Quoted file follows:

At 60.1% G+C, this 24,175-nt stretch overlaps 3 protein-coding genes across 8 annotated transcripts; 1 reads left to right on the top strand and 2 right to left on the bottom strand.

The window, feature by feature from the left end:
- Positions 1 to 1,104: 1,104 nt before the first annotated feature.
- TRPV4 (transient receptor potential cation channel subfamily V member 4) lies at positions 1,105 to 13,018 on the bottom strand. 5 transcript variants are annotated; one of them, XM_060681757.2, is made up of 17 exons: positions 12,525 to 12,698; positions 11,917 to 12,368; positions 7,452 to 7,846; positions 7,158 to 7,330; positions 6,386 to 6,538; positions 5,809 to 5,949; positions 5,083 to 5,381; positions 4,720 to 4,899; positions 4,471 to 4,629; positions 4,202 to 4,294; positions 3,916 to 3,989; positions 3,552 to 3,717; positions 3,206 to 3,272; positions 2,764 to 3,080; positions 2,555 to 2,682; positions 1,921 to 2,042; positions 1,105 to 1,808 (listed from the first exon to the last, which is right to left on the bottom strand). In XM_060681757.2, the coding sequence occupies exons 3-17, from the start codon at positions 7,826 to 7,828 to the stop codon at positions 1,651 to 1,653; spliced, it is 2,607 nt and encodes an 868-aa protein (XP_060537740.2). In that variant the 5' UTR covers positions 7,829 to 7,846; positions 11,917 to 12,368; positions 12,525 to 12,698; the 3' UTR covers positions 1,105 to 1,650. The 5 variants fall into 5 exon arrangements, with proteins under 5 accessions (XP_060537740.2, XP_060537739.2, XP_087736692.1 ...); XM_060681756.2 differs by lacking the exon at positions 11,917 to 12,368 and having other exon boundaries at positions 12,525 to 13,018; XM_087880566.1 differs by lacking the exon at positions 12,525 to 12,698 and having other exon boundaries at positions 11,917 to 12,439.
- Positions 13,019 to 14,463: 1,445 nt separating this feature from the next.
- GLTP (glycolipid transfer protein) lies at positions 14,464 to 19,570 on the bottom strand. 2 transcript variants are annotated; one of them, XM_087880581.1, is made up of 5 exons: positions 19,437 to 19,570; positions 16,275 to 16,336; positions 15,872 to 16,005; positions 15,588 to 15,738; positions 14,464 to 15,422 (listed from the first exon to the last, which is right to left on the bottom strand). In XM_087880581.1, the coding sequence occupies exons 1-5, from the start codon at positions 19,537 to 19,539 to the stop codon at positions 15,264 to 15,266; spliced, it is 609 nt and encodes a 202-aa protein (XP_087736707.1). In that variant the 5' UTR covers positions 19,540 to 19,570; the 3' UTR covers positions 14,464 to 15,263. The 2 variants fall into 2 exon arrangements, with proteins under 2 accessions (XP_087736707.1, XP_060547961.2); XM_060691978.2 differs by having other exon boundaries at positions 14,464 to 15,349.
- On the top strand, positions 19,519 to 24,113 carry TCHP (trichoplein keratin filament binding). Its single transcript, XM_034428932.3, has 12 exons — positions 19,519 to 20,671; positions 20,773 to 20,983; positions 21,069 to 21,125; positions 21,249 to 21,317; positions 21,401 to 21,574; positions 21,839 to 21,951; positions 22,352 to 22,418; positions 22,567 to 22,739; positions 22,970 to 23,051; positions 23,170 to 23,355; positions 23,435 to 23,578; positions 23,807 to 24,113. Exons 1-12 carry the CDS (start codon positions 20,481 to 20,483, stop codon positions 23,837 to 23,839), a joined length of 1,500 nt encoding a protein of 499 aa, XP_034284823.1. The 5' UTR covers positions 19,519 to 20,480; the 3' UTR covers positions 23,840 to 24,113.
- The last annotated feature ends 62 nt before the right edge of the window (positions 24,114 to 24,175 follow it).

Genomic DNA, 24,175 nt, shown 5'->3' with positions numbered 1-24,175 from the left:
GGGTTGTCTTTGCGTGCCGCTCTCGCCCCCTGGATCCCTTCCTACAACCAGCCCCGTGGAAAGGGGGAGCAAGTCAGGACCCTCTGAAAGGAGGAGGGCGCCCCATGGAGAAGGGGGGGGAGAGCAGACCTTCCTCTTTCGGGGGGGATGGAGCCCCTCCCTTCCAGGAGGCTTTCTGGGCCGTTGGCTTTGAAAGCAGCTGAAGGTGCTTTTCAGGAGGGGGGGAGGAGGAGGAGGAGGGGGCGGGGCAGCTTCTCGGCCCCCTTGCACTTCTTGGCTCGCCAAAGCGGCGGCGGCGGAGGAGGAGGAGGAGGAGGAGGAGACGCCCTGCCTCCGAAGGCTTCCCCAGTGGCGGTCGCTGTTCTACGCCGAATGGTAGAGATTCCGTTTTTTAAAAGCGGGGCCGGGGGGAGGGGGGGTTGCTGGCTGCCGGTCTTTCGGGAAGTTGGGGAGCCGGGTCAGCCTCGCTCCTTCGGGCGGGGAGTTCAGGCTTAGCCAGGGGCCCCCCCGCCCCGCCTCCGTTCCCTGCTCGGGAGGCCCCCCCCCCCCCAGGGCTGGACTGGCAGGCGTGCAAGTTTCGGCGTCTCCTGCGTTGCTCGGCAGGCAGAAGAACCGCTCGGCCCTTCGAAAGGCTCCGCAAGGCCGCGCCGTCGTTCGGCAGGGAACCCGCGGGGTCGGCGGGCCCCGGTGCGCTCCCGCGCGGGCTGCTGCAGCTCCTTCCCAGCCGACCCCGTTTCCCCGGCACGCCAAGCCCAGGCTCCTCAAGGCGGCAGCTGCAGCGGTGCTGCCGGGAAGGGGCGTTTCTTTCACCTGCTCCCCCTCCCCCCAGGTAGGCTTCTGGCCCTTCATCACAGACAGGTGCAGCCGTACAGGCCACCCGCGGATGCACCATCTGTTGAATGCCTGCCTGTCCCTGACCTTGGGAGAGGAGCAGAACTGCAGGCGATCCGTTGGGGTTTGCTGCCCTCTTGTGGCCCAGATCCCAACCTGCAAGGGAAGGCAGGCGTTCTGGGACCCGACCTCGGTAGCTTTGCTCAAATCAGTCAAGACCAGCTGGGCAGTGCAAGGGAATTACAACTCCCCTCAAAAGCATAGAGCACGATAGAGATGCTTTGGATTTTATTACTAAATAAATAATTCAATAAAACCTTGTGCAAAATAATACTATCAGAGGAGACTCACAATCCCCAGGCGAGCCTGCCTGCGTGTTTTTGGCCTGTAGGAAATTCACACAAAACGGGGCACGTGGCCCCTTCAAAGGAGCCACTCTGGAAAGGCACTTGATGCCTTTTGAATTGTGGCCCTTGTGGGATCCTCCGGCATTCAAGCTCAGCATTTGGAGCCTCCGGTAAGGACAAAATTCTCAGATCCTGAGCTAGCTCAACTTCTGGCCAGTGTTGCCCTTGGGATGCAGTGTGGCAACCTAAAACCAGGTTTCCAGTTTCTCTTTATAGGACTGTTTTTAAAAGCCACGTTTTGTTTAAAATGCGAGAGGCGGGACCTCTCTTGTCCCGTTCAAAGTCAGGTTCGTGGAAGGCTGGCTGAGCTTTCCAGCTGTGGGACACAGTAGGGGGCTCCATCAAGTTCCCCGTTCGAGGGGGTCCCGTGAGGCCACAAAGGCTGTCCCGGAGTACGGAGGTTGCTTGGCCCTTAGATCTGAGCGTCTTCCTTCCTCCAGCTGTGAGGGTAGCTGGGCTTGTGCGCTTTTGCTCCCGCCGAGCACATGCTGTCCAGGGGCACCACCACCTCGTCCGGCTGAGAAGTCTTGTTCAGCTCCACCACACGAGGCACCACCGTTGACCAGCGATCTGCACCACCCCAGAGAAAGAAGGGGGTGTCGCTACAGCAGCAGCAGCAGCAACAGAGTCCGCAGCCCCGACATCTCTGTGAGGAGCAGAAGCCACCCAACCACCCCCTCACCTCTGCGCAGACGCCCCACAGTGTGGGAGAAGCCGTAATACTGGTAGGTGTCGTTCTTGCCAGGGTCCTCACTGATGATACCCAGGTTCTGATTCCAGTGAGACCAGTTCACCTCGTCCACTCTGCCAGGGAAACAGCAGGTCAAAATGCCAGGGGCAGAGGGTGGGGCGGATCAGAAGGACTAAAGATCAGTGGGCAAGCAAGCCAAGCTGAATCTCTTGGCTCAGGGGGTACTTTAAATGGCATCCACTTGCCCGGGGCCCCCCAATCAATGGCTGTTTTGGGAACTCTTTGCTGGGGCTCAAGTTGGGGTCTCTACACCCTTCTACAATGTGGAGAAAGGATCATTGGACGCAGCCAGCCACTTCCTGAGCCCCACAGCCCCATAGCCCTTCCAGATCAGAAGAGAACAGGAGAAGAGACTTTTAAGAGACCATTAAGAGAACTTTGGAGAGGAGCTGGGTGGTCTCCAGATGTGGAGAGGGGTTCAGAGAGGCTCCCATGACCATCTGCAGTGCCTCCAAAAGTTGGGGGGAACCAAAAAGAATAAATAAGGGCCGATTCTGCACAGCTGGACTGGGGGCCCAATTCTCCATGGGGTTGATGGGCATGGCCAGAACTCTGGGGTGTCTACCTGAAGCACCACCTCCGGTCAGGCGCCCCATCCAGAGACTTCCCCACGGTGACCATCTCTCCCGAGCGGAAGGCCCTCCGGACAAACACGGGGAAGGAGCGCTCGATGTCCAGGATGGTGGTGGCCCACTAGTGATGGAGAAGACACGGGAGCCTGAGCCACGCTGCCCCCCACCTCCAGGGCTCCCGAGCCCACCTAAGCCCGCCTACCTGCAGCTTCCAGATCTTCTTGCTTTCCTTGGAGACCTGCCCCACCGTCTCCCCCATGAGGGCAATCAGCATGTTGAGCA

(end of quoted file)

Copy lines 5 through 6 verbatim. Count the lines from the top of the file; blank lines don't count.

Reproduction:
- Positions 13,019 to 14,463: 1,445 nt separating this feature from the next.
- GLTP (glycolipid transfer protein) lies at positions 14,464 to 19,570 on the bottom strand. 2 transcript variants are annotated; one of them, XM_087880581.1, is made up of 5 exons: positions 19,437 to 19,570; positions 16,275 to 16,336; positions 15,872 to 16,005; positions 15,588 to 15,738; positions 14,464 to 15,422 (listed from the first exon to the last, which is right to left on the bottom strand). In XM_087880581.1, the coding sequence occupies exons 1-5, from the start codon at positions 19,537 to 19,539 to the stop codon at positions 15,264 to 15,266; spliced, it is 609 nt and encodes a 202-aa protein (XP_087736707.1). In that variant the 5' UTR covers positions 19,540 to 19,570; the 3' UTR covers positions 14,464 to 15,263. The 2 variants fall into 2 exon arrangements, with proteins under 2 accessions (XP_087736707.1, XP_060547961.2); XM_060691978.2 differs by having other exon boundaries at positions 14,464 to 15,349.